A New Analytical Method to Quantify Residual Fluid Cleanup in Hydraulic Fractures
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A number of factors contribute to reduce the production benefits from hydraulic fracturing, including inefficient fluid design, poor proppant selection and or, the inability of fracture fluid to degrade and flow back after treatment. Undegraded hydraulic fracturing fluid has always been a major issue, and is believed to drastically undermine the performance of hydraulically fractured wells. Several attempts have been made to quantify the damage associated with residual fluid, with varying level of success. Previous approaches may include lab experiments, numerical simulation and evaluation of production data. In this work, the previous investigation results has been accounted and further improvement is made in quantifying the cleanup of residual fluid and subsequent hydrocarbon recovery. After investigating fracture fluid damage mechanism, a simple mathematical model is developed to quantify residual fluid cleanup and its effect on the gas production from a tight gas sandstone reservoir. Key solutions have been derived with the help of Mathematica, and then a simple Excel-VBA code have also been developed to better characterize the cleanup process under different reservoir conditions, hydraulic fracture dimensions and varying residual fluid rheology. Contrary to the previous attempts we assume that the entire fracture is in a plugged initially. In addition to this we use a system approach and show that initially the available reservoir energy is used for establishing a narrow flow channel in the fracture, and the system approaches to its final productivity gradually. Results and analyses show that higher conductivity of hydraulic fracture does not ensure 100% cleanup; if sufficient energy is not available from the reservoir to overcome the resistance exhibited by the complex rheology of residual fluid along the fracture. This work provides a methodology that will help engineers to select the right fracturing fluid properties in tight gas. This is important because only in North America approximately 10,784Tcf of unconventional and gas reserves are present and more such reservoirs will be stimulated to fulfill the needs of future energy demand.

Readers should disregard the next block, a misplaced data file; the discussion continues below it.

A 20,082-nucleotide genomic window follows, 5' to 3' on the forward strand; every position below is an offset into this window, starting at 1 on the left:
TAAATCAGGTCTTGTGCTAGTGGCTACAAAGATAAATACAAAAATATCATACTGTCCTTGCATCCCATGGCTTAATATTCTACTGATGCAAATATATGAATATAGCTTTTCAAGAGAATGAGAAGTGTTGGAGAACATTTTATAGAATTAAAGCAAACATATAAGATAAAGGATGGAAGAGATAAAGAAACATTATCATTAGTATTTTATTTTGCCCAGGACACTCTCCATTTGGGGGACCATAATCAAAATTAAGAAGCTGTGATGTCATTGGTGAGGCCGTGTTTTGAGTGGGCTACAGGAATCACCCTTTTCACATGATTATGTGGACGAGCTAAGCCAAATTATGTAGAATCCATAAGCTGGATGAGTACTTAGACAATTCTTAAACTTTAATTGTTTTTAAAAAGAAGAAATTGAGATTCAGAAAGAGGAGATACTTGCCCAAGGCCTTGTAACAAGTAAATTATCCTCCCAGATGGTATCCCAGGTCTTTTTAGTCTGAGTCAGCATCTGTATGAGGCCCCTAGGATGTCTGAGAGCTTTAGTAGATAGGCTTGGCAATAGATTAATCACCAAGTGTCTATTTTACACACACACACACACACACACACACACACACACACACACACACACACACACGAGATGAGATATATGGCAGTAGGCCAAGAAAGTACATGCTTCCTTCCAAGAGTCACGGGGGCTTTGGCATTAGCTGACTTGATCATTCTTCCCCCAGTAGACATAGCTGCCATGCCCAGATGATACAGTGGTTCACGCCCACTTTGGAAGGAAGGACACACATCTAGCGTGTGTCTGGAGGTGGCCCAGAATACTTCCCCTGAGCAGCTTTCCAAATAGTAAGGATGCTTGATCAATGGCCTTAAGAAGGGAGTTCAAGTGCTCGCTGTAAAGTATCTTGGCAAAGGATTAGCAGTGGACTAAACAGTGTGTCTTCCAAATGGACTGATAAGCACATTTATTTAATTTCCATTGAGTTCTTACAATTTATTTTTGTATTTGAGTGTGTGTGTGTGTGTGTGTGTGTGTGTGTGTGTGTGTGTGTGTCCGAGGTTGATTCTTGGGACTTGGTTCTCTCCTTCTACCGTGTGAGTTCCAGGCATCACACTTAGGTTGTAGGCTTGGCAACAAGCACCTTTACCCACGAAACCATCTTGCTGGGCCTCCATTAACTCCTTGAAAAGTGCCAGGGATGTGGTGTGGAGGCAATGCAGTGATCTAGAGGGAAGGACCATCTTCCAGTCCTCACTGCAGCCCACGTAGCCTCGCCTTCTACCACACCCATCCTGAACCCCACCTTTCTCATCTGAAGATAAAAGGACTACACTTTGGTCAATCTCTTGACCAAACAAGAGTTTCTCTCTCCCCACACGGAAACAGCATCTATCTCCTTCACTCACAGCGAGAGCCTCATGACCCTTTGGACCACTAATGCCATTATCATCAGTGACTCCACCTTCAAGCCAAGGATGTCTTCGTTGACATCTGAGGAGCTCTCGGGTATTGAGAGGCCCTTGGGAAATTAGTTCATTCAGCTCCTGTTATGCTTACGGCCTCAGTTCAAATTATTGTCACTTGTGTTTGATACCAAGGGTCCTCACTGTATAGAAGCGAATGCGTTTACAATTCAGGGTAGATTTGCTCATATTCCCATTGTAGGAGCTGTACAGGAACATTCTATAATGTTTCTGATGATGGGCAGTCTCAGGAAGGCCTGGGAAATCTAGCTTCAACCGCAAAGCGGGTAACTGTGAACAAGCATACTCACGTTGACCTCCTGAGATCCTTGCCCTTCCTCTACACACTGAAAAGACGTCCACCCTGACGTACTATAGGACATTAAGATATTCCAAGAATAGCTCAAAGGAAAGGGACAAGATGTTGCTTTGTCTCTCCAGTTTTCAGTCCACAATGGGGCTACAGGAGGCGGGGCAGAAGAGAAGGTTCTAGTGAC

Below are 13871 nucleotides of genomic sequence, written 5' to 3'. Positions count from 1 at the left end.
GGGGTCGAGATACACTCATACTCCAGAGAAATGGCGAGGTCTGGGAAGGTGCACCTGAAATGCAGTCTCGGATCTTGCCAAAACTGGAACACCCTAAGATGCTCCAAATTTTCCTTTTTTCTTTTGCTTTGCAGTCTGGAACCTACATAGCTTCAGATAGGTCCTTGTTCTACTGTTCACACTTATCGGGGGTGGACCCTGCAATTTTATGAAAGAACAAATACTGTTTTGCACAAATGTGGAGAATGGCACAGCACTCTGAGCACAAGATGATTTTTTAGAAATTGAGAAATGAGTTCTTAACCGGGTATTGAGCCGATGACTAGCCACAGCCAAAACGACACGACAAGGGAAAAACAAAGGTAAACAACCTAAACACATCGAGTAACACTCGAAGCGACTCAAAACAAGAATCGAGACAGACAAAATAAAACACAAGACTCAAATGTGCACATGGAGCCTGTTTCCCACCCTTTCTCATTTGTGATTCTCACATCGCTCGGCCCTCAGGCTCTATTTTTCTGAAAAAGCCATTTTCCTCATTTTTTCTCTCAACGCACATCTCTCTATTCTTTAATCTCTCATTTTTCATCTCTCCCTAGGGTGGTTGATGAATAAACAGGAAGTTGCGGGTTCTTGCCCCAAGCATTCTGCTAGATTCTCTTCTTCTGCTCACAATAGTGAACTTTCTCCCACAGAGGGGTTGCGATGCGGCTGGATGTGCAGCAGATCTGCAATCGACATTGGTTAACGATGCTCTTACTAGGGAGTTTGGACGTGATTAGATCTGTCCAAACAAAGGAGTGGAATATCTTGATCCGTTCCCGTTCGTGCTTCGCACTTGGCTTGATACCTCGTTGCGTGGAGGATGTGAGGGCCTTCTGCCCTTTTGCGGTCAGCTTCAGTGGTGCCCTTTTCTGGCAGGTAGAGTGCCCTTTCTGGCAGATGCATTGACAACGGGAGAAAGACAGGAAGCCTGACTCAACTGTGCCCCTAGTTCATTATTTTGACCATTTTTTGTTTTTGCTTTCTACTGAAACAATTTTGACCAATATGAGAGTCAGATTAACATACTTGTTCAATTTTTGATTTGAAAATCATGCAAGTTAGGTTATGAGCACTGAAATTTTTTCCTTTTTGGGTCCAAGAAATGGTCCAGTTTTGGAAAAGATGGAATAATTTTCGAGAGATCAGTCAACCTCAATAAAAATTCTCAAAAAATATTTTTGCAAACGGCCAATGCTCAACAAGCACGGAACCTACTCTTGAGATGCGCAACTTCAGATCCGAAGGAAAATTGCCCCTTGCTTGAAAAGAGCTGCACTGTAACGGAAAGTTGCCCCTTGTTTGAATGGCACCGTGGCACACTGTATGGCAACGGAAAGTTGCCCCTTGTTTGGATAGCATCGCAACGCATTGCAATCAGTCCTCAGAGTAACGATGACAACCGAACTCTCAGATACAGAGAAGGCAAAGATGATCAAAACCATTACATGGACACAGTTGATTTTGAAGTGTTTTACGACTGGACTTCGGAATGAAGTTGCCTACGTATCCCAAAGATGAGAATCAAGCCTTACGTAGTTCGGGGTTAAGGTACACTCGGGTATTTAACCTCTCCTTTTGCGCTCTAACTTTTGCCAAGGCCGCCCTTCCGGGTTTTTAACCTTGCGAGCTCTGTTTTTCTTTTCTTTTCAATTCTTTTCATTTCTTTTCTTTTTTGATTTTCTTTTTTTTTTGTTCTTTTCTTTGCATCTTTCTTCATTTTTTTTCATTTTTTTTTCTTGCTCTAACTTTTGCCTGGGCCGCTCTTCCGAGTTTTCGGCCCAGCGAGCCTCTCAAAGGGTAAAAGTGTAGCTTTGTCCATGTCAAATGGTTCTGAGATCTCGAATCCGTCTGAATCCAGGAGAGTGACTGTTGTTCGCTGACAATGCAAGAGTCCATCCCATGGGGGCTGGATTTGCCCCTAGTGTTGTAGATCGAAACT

optimum fracturing treatment size
optimum fracturing fluid properties
Zarrin, Tahira (2014). A New Analytical Method to Quantify Residual Fluid Cleanup in Hydraulic Fractures. Master's thesis, Texas A & M University. Available electronically from